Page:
Presenting the Top 10 Players of the 28-season reign of Bill DeWitt Jr. as the Cardinals owner-chairman. This covers 1996 through 2023. Previously I chose the best Cardinal players at every position during the DeWitt Era.

Here’s your Top 10 Overall. And it wasn’t easy to make choices when I got to the second part of this top 10. Feel free to disagree. The Cardinals have had so many good/great players over the last 28 seasons.

1. ALBERT PUJOLS: All I really needed to do was type in his name. In his 12 seasons as a Cardinal, he set the standard for all-around excellence, took his place among the greatest hitters in MLB history, and was an iconic leader who led the Cardinals to one of the most successful stretches in franchise history.

Pujols won three National League MVP awards as a Cardinal, and finished second or third in the voting five other times. He represented St. Louis as a nine-time All-Star and won six Silver Slugger awards and two Gold Gloves.

During the 28-season DeWitt Era of Cardinals baseball Pujols ranks first in WAR, batting average (.326), home runs (469), RBI (1,397), runs scored (1,333), extra-base hits (953), total bases (4,062), doubles (469) and runs created. And he’s second on the DeWitt leaderboard in OPS+ (169), hits (2,168) and on onbase percentage (.417).

With Pujols as their resident legend the Cardinals competed in eight postseasons in his 12 years with the team. The Redbirds won 40 postseason games and captured three NL pennants and two World Series. His impact can be measured this way: before Pujols arrived in 2001, the Cardinals had made the playoffs two times over a 12-season stretch. Pujols put up a profound set of offensive numbers in his 76 postseason games for the Birds on the Bat. In those eight postseasons he batted .327, had a .435 onbase percentage, slugged .596, constructed a 1.031 OPS, clubbed 18 doubles, smashed 18 home runs and knocked in 52 RBI.

What a spectacular career, combining the best of individual achievement and team prosperity. He inspired teammates, thrilled fans, and was the driving force in the relentless pursuit of winning. What Pujols did for this franchise will never be matched by any Cardinal in future generations.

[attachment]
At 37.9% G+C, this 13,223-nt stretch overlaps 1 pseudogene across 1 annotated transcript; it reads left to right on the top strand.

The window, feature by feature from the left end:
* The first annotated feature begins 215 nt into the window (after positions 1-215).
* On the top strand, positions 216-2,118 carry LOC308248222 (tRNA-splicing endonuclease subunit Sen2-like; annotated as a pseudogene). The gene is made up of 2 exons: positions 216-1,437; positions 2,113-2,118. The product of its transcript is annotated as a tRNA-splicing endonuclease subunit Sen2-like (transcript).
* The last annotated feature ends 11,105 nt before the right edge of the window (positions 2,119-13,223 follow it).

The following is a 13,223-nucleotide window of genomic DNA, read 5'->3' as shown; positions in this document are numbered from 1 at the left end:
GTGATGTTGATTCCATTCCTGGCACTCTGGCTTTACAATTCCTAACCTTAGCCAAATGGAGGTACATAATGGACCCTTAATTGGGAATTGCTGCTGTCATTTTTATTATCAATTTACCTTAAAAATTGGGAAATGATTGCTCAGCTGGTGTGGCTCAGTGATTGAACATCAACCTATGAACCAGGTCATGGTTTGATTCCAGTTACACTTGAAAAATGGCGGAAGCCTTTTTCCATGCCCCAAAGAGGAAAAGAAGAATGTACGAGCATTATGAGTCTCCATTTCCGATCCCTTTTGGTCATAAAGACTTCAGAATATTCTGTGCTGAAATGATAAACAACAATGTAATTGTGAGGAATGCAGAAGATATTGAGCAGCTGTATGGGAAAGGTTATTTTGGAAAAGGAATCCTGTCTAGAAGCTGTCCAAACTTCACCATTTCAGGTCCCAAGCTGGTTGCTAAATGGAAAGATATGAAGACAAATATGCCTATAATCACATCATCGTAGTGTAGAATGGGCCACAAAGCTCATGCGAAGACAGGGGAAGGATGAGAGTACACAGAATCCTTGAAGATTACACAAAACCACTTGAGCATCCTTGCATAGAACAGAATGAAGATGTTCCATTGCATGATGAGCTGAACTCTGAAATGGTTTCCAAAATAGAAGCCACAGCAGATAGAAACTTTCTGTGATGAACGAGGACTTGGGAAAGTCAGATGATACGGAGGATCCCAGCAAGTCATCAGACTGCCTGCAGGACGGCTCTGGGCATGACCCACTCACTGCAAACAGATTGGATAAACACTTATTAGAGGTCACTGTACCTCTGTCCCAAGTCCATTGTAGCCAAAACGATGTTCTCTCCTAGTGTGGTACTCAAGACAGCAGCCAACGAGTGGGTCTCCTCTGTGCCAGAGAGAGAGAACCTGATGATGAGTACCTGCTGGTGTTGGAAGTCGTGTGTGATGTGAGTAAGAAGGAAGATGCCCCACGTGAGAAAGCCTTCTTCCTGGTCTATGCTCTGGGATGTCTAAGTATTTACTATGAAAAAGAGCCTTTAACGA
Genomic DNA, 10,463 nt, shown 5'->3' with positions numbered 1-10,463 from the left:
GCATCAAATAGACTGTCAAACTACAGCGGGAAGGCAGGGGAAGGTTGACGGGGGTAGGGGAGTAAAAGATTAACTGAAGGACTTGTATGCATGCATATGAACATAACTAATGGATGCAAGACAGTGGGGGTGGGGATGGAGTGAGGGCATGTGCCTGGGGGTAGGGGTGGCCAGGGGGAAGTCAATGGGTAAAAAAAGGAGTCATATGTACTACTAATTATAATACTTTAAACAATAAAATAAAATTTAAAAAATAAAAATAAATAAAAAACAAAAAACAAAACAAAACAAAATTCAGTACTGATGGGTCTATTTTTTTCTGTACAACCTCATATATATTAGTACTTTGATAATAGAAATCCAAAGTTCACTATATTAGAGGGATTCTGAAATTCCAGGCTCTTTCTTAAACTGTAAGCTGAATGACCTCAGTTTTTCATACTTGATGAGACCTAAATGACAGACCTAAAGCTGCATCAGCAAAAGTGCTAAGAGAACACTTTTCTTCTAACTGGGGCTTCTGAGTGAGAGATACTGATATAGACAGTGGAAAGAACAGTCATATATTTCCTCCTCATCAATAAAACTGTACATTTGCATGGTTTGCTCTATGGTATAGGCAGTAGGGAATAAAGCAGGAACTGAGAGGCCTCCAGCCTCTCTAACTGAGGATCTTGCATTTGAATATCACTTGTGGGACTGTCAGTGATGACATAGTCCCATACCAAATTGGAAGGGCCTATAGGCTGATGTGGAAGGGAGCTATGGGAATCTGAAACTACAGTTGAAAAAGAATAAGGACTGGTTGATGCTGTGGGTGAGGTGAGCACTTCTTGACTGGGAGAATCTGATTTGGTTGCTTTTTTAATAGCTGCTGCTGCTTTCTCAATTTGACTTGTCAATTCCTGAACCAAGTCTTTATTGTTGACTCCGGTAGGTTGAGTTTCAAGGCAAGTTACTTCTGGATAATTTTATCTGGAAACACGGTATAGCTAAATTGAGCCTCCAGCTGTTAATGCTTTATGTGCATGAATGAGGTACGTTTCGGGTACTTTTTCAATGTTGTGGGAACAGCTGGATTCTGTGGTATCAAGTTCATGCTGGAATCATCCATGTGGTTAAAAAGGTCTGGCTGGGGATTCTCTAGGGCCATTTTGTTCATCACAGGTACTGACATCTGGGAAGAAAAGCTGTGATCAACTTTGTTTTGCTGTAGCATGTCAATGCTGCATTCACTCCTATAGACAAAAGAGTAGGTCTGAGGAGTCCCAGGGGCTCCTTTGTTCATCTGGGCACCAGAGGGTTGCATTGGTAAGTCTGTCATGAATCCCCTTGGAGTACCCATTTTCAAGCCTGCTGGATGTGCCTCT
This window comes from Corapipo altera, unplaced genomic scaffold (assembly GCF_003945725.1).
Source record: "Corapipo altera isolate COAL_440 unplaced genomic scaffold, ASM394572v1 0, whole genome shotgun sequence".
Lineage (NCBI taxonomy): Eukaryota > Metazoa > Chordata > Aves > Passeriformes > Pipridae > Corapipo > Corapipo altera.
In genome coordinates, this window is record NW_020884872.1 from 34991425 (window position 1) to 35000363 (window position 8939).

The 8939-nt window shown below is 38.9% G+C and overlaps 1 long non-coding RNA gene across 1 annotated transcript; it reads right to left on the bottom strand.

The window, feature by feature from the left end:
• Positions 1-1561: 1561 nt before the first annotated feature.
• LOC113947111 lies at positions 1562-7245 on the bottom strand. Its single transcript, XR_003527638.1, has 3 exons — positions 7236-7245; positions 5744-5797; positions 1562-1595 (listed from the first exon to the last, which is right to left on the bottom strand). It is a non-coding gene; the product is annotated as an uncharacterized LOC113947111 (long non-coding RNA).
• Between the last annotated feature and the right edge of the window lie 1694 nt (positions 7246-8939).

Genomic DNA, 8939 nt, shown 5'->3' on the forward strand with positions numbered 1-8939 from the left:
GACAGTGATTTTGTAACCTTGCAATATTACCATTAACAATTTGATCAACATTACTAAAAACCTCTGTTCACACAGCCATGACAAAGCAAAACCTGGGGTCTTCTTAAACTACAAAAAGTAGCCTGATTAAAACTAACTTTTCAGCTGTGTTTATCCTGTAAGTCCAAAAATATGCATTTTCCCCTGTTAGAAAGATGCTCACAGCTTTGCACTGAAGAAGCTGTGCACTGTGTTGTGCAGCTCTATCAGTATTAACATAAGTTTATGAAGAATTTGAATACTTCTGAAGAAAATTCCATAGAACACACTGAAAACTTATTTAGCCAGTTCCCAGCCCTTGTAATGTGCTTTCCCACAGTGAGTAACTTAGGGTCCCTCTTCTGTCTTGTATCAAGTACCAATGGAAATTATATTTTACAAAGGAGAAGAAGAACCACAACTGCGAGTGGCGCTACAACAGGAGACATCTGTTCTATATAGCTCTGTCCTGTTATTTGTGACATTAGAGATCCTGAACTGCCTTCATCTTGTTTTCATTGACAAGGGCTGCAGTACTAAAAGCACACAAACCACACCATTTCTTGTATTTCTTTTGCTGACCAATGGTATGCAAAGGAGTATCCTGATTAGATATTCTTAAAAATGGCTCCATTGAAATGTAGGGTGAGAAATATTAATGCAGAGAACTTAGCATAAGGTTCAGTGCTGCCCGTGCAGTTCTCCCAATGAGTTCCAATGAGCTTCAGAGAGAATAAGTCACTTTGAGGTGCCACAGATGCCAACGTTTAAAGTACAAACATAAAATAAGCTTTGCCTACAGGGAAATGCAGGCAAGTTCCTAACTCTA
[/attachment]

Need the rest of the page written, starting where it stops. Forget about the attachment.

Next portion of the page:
2. YADIER MOLINA: The soul of the franchise for a remarkable 19 seasons, Molina kept the Cardinals thriving with his brilliance as a catcher, all-encompassing leadership and indefatigable competitive edge. With Molina at the center of the Cardinals universe, the Redbirds ranked third in regular-season wins, second in postseason wins, and had the second-best ERA in the majors. During Molina’s time in St. Louis, DeWitt’s club competed in 13 postseasons, won four NL pennants and two World Series titles.

In a career that began in 2004 and ended with his retirement after the 2022 season, Molina was selected to 10 All-Star teams, awarded nine Gold Gloves and four Platinum Gloves, and received National League MVP votes in five seasons. In 28 seasons of DeWitt Era baseball in St. Louis, Molina ranks first in hits (2,168), games (2,224) and is second to Pujols in a number of categories including WAR, total bases, extra-base hits, RBI, doubles and runs scored.

Yadier was some kind of winner. Since Molina took over for Mike Matheny as the full-time catcher in 2005 season, there was a significant difference in the team’s success with Molina behind the plate:

* When Molina started a game at catcher from 2005 through 2022: a team winning percentage of .562.

* When Molina didn’t start a game at catcher from 2005 through 2022: a team winning percentage of .520.

Molina ranks sixth in MLB history for most postseason games – 104 – which are the most by a National League player at any position. And Molina is the winningest postseason catcher in National League history, calling pitches, throwing out runners and delivering hits in 52 triumphs. His home run lifted the 2006 Cardinals over the Mets in Game 7 of the NLCS and set up the team’s first World Series title since 1982.

Pujols was the greatest player I’ve covered in St. Louis sports. And Yadier Molina was the greatest competitor I’ve covered in St. Louis sports.

3. ADAM WAINWRIGHT: In terms of starting pitching, the Cardinals had a Bob Gibson Era, winning two World Series and three NL pennants between 1964 and 1968. But the Adam Wainwright Era materialized during DeWitt’s current 28-year term as franchise owner-chairman.

Just look at the size of the gap between Waino and the team’s other starting pitchers from 1996 through 2023:

* Wins: Wainwright 200, Matt Morris 101
* Strikeouts: Waino 2,202, Chris Carpenter 1,085
* Starts: Waino 411, Morris 206, Carpenter 197
* Innings: Waino 2,668.1, Morris 1,377.1
* Games: Waino 478, Jason Isringhausen 401.
* WAR: Wainwright 47.6, Carpenter 27.5

Wainwright lost time to serious injuries in 2011 and 2014, but he was a towering presence in Cardinals baseball from late in 2005 through the end of his final season in 2023.

In addition to being the second-greatest starting pitcher in franchise history, Wainwright took over as the team’s emergency closer in 2006 and the fearless rookie closed out three postseason rounds with saves as the Cards won their first World Series since 1982. During the 2006 postseason Wainwright didn’t allow a run in 9 and ⅔ innings and struck out 39.4 percent of his 38 batters faced. It was just an extraordinary performance under pressure by the 24 year old righthander. In all, Waino had a 2.83 ERA in 114 and ⅓ postseason innings for the Cardinals.

Wainwright’s oversized personality made him especially endearing to fans. His well-earned popularity is right up there with some of the all-time franchise greats during generations of winning baseball.